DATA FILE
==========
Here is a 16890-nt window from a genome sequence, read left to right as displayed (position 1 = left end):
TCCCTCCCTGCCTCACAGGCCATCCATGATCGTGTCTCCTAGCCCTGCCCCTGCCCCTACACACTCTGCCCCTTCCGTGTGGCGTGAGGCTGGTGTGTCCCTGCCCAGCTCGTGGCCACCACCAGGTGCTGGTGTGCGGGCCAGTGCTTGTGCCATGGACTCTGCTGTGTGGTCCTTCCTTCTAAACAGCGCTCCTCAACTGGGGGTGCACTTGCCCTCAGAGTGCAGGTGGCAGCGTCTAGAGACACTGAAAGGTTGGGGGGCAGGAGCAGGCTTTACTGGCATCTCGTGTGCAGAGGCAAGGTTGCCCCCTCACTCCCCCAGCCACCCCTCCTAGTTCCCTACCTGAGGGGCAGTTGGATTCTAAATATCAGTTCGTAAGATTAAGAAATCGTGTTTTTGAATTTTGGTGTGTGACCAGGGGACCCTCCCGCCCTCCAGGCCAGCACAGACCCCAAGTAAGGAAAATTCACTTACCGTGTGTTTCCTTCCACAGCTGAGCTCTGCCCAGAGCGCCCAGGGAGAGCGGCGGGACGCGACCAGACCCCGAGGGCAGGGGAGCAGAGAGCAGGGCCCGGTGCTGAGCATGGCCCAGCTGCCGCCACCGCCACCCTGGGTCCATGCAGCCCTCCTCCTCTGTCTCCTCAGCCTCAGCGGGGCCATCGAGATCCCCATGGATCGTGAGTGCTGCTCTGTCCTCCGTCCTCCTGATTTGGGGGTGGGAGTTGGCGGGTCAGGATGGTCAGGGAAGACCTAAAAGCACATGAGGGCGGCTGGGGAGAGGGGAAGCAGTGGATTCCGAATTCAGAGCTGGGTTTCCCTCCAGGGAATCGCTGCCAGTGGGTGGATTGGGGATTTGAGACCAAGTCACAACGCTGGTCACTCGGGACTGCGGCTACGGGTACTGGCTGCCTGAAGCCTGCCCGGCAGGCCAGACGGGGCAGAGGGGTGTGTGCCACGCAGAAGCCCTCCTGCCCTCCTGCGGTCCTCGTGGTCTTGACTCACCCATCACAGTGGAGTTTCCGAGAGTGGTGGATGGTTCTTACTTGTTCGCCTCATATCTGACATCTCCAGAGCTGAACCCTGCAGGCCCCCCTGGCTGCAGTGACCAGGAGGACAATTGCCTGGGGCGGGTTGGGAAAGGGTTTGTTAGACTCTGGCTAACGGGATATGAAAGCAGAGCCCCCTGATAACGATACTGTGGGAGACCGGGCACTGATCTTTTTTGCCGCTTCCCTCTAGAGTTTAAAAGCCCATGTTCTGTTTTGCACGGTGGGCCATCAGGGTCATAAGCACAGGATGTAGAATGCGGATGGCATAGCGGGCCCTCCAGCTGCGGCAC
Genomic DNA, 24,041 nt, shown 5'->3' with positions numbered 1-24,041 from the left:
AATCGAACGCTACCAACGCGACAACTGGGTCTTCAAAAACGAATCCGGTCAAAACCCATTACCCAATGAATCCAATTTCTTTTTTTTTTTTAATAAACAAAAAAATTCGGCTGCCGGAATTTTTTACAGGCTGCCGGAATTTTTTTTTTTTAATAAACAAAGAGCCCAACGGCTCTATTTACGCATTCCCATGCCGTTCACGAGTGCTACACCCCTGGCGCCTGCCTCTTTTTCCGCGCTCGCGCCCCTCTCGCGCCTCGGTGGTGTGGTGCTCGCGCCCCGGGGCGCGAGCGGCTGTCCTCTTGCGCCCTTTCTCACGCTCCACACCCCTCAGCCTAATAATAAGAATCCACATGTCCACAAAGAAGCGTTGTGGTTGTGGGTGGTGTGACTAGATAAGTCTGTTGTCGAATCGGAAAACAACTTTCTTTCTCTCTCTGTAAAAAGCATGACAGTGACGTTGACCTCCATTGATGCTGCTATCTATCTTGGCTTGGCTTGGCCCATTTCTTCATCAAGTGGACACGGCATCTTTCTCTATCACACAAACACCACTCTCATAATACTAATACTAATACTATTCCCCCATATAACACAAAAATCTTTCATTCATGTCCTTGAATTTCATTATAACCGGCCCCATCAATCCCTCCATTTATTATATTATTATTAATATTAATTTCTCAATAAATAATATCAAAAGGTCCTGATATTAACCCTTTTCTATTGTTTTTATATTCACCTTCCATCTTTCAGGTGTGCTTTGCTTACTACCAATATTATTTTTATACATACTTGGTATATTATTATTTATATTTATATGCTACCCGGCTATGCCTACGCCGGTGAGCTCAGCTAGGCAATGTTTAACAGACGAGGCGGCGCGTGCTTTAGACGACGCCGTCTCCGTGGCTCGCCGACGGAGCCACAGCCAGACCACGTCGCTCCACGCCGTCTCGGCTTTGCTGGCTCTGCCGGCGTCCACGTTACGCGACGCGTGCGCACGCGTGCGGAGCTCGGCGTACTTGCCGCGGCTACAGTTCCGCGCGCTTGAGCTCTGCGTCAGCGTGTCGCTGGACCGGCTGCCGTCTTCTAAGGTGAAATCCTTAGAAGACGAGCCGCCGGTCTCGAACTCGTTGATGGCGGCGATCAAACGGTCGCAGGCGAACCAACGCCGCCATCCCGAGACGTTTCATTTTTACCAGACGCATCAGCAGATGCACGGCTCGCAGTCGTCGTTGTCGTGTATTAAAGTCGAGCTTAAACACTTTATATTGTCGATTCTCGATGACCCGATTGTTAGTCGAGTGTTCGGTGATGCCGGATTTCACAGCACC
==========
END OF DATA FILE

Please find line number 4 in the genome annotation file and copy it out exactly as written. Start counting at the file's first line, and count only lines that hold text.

AATCGAACGCTACCAACGCGACAACTGGGTCTTCAAAAACGAATCCGGTCAAAACCCATTACCCAATGAATCCAATTTCTTTTTTTTTTTTAATAAACAAAAAAATTCGGCTGCCGGAATTTTTTACAGGCTGCCGGAATTTTTTTTTTTTAATAAACAAAGAGCCCAACGGCTCTATTTACGCATTCCCATGCCGTTCACGAGTGCTACACCCCTGGCGCCTGCCTCTTTTTCCGCGCTCGCGCCCCTCTCGCGCCTCGGTGGTGTGGTGCTCGCGCCCCGGGGCGCGAGCGGCTGTCCTCTTGCGCCCTTTCTCACGCTCCACACCCCTCAGCCTAATAATAAGAATCCACATGTCCACAAAGAAGCGTTGTGGTTGTGGGTGGTGTGACTAGATAAGTCTGTTGTCGAATCGGAAAACAACTTTCTTTCTCTCTCTGTAAAAAGCATGACAGTGACGTTGACCTCCATTGATGCTGCTATCTATCTTGGCTTGGCTTGGCCCATTTCTTCATCAAGTGGACACGGCATCTTTCTCTATCACACAAACACCACTCTCATAATACTAATACTAATACTATTCCCCCATATAACACAAAAATCTTTCATTCATGTCCTTGAATTTCATTATAACCGGCCCCATCAATCCCTCCATTTATTATATTATTATTAATATTAATTTCTCAATAAATAATATCAAAAGGTCCTGATATTAACCCTTTTCTATTGTTTTTATATTCACCTTCCATCTTTCAGGTGTGCTTTGCTTACTACCAATATTATTTTTATACATACTTGGTATATTATTATTTATATTTATATGCTACCCGGCTATGCCTACGCCGGTGAGCTCAGCTAGGCAATGTTTAACAGACGAGGCGGCGCGTGCTTTAGACGACGCCGTCTCCGTGGCTCGCCGACGGAGCCACAGCCAGACCACGTCGCTCCACGCCGTCTCGGCTTTGCTGGCTCTGCCGGCGTCCACGTTACGCGACGCGTGCGCACGCGTGCGGAGCTCGGCGTACTTGCCGCGGCTACAGTTCCGCGCGCTTGAGCTCTGCGTCAGCGTGTCGCTGGACCGGCTGCCGTCTTCTAAGGTGAAATCCTTAGAAGACGAGCCGCCGGTCTCGAACTCGTTGATGGCGGCGATCAAACGGTCGCAGGCGAACCAACGCCGCCATCCCGAGACGTTTCATTTTTACCAGACGCATCAGCAGATGCACGGCTCGCAGTCGTCGTTGTCGTGTATTAAAGTCGAGCTTAAACACTTTATATTGTCGATTCTCGATGACCCGATTGTTAGTCGAGTGTTCGGTGATGCCGGATTTCACAGCACC